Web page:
Summary: Chapter 27: Apologia

Dr. Sheppard adds to his manuscript that he had originally planned to write an account of deceiving Hercule Poirot and getting away with murder. He writes how his plan to evade discovery as Mrs. Ferrars’s blackmailer began forming when he saw her and Ralph conferring intently. Murdering Roger had always been part of his scheme because he was convinced that Mrs. Ferrars would have eventually told Roger everything. Dr. Sheppard looks back over his manuscript, pleased with the misdirections he had included about the night of the murder. He savors his tidying up the crime scene while Parker phoned for the police, packing up the Dictaphone in his black bag, and moving the chair that shielded the device from view back into its proper place. 

Dr. Sheppard bemoans that his perfect plan was undone by the unexpected behavior of everyone else. He admits that he saw Caroline with her powers of observation as his most feared adversary, and now he expresses the wish to protect her from knowing the truth about his weak character. Poirot anticipated this compassionate impulse of a once-moral gentleman and asked Dr. Sheppard to finish his manuscript with a signed confession to the murder. Poirot had also suggested that Dr. Sheppard overdosing would remove any further consequences. Dr. Sheppard concludes that he will take veronal as a kind of poetic justice.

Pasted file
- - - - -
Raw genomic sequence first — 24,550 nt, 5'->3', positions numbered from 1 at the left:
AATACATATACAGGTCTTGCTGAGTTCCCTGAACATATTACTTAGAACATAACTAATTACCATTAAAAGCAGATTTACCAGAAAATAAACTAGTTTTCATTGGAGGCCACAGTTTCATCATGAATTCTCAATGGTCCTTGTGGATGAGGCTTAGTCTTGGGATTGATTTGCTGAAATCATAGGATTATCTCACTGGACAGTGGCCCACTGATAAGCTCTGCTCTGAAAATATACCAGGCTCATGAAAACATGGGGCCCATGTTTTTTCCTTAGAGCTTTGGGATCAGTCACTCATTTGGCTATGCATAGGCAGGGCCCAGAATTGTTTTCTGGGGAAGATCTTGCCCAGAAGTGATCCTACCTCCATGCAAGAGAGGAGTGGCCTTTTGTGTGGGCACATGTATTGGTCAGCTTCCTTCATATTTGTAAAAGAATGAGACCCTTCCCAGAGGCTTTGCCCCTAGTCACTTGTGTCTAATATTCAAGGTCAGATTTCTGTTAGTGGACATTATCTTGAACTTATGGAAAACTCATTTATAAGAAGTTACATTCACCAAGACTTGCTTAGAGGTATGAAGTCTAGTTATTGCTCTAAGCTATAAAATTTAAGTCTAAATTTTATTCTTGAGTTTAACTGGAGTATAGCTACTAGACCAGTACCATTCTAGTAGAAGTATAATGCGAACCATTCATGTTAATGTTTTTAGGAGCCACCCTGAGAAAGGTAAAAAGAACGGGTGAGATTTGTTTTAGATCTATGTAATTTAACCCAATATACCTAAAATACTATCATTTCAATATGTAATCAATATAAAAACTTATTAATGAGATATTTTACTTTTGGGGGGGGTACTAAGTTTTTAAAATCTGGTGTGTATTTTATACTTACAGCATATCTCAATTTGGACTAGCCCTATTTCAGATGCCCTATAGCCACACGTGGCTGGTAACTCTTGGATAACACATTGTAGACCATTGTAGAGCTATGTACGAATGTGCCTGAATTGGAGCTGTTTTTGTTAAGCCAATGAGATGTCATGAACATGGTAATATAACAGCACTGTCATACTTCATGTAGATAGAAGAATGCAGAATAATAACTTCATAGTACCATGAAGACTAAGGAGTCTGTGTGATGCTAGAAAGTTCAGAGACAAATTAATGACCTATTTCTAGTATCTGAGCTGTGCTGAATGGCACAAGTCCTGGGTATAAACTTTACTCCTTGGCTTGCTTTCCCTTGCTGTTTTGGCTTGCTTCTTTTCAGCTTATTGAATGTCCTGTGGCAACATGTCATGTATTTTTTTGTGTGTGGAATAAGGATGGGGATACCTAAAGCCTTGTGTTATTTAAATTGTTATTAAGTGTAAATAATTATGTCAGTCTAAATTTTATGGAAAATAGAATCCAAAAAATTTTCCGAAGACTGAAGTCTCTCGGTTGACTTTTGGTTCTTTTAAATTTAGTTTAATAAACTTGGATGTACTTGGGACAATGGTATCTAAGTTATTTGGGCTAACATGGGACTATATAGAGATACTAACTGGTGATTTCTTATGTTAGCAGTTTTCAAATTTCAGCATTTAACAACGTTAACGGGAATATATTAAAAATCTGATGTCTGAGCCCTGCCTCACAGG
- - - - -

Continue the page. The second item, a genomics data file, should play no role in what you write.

Analysis: Chapter 27

Dr. Sheppard’s chosen title for the final chapter is “Apologia,” a term meaning “a formal defense or justification,” which sets the stage for this chapter to function as a defense of his actions rather than as an actual apology or a remorseful confession. His pride in his writing abilities and attempts to misdirect the players involved, including the great Hercule Poirot, indicate a detached understanding of the wrongs he has done. His confession is one of a weak man with a blunted moral fiber, though not a deranged one, who was moved to blackmail and then to murder. This mirrors exactly Poirot’s character sketch from Chapter 17, further vindicating the detective’s methods and intelligence. Dr. Sheppard takes pride in the way his deceptions have contained elements of truth, and as he prepares to take his own life, Dr. Sheppard confesses feeling no pity, not even for himself. This last bit of narration paints a perfect picture of a man utterly corrupted.